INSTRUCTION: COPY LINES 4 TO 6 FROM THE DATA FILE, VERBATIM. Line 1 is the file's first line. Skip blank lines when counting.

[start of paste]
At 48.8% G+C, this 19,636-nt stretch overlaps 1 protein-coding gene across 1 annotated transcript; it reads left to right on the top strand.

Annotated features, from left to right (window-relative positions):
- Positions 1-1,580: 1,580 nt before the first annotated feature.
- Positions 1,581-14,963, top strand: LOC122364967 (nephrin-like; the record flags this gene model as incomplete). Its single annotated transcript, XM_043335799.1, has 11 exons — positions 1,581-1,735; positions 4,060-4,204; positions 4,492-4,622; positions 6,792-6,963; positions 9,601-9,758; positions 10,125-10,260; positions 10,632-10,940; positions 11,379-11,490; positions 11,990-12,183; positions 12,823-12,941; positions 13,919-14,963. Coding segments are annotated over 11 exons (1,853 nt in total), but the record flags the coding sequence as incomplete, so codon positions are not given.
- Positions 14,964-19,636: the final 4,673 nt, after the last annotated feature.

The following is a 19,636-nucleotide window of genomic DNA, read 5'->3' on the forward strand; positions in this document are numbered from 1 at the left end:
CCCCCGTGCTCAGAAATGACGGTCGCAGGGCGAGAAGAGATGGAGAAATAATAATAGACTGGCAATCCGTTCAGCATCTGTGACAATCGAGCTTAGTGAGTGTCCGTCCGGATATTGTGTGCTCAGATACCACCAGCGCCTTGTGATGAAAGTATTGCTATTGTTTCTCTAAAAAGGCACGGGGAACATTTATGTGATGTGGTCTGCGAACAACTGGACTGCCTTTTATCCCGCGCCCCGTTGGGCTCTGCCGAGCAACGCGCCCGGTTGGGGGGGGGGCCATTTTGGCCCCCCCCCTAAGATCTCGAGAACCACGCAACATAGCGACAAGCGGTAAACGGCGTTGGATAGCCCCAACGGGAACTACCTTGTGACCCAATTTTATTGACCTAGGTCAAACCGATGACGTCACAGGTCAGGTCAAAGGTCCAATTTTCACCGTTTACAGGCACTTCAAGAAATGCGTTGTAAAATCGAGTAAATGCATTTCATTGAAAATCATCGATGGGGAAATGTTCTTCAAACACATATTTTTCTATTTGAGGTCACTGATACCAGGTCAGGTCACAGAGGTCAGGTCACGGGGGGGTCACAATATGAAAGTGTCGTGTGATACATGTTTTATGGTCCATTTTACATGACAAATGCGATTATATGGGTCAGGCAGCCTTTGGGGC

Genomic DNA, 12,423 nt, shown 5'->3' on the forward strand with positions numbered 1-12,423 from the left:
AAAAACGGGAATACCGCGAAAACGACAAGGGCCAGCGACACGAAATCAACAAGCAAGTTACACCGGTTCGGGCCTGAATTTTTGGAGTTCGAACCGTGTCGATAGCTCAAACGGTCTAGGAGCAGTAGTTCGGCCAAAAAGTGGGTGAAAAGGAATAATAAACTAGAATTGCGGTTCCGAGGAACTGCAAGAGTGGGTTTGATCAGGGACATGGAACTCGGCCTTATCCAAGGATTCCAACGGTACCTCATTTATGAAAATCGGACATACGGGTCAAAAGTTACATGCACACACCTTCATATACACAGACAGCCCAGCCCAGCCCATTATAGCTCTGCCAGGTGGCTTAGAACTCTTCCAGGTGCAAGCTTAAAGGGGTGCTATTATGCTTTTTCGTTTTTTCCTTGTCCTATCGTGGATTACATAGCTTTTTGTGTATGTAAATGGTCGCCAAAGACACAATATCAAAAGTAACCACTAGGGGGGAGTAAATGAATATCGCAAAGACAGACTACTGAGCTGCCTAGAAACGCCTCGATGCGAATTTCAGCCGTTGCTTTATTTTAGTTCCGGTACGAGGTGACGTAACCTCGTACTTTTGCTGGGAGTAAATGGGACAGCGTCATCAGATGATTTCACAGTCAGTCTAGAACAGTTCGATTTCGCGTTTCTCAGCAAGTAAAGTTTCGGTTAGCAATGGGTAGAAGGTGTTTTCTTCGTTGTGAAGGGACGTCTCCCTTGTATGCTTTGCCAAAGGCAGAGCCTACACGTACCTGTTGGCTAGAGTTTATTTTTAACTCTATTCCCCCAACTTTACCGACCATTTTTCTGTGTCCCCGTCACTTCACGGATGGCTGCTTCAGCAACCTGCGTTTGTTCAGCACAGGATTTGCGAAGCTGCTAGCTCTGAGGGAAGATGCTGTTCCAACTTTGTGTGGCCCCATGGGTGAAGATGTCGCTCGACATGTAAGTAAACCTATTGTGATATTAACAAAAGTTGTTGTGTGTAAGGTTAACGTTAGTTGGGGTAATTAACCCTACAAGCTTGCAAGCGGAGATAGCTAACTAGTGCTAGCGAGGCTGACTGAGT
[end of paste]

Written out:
- Positions 1,581-14,963, top strand: LOC122364967 (nephrin-like; the record flags this gene model as incomplete). Its single annotated transcript, XM_043335799.1, has 11 exons — positions 1,581-1,735; positions 4,060-4,204; positions 4,492-4,622; positions 6,792-6,963; positions 9,601-9,758; positions 10,125-10,260; positions 10,632-10,940; positions 11,379-11,490; positions 11,990-12,183; positions 12,823-12,941; positions 13,919-14,963. Coding segments are annotated over 11 exons (1,853 nt in total), but the record flags the coding sequence as incomplete, so codon positions are not given.
- Positions 14,964-19,636: the final 4,673 nt, after the last annotated feature.

The following is a 19,636-nucleotide window of genomic DNA, read 5'->3' on the forward strand; positions in this document are numbered from 1 at the left end: